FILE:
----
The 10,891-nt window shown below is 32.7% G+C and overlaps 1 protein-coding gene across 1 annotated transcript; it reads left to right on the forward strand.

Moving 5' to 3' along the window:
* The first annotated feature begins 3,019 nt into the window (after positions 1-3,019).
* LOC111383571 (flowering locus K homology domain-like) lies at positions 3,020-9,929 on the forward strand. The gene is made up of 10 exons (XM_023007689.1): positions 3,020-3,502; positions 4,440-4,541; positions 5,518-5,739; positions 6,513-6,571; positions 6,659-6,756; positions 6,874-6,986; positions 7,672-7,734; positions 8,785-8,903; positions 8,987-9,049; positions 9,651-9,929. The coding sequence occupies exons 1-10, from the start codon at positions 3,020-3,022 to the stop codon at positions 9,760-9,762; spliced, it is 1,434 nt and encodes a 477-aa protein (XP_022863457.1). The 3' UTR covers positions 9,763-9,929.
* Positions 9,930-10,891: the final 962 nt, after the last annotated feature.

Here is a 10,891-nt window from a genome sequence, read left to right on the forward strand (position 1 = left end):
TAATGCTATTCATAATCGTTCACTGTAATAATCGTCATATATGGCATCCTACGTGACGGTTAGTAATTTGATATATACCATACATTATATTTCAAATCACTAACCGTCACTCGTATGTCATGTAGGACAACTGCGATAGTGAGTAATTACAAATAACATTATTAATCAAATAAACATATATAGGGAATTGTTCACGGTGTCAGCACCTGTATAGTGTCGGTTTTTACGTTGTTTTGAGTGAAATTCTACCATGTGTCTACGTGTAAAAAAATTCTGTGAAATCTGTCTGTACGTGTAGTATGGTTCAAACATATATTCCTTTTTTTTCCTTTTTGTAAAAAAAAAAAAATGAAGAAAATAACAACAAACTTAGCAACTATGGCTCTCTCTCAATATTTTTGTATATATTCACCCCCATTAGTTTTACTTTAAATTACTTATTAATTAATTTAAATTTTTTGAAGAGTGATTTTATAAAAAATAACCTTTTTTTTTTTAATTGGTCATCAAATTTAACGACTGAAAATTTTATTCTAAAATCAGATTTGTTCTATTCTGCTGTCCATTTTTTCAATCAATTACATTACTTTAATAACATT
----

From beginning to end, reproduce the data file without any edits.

The 10,891-nt window shown below is 32.7% G+C and overlaps 1 protein-coding gene across 1 annotated transcript; it reads left to right on the forward strand.

Moving 5' to 3' along the window:
* The first annotated feature begins 3,019 nt into the window (after positions 1-3,019).
* LOC111383571 (flowering locus K homology domain-like) lies at positions 3,020-9,929 on the forward strand. The gene is made up of 10 exons (XM_023007689.1): positions 3,020-3,502; positions 4,440-4,541; positions 5,518-5,739; positions 6,513-6,571; positions 6,659-6,756; positions 6,874-6,986; positions 7,672-7,734; positions 8,785-8,903; positions 8,987-9,049; positions 9,651-9,929. The coding sequence occupies exons 1-10, from the start codon at positions 3,020-3,022 to the stop codon at positions 9,760-9,762; spliced, it is 1,434 nt and encodes a 477-aa protein (XP_022863457.1). The 3' UTR covers positions 9,763-9,929.
* Positions 9,930-10,891: the final 962 nt, after the last annotated feature.

Here is a 10,891-nt window from a genome sequence, read left to right on the forward strand (position 1 = left end):
TAATGCTATTCATAATCGTTCACTGTAATAATCGTCATATATGGCATCCTACGTGACGGTTAGTAATTTGATATATACCATACATTATATTTCAAATCACTAACCGTCACTCGTATGTCATGTAGGACAACTGCGATAGTGAGTAATTACAAATAACATTATTAATCAAATAAACATATATAGGGAATTGTTCACGGTGTCAGCACCTGTATAGTGTCGGTTTTTACGTTGTTTTGAGTGAAATTCTACCATGTGTCTACGTGTAAAAAAATTCTGTGAAATCTGTCTGTACGTGTAGTATGGTTCAAACATATATTCCTTTTTTTTCCTTTTTGTAAAAAAAAAAAAATGAAGAAAATAACAACAAACTTAGCAACTATGGCTCTCTCTCAATATTTTTGTATATATTCACCCCCATTAGTTTTACTTTAAATTACTTATTAATTAATTTAAATTTTTTGAAGAGTGATTTTATAAAAAATAACCTTTTTTTTTTTAATTGGTCATCAAATTTAACGACTGAAAATTTTATTCTAAAATCAGATTTGTTCTATTCTGCTGTCCATTTTTTCAATCAATTACATTACTTTAATAACATT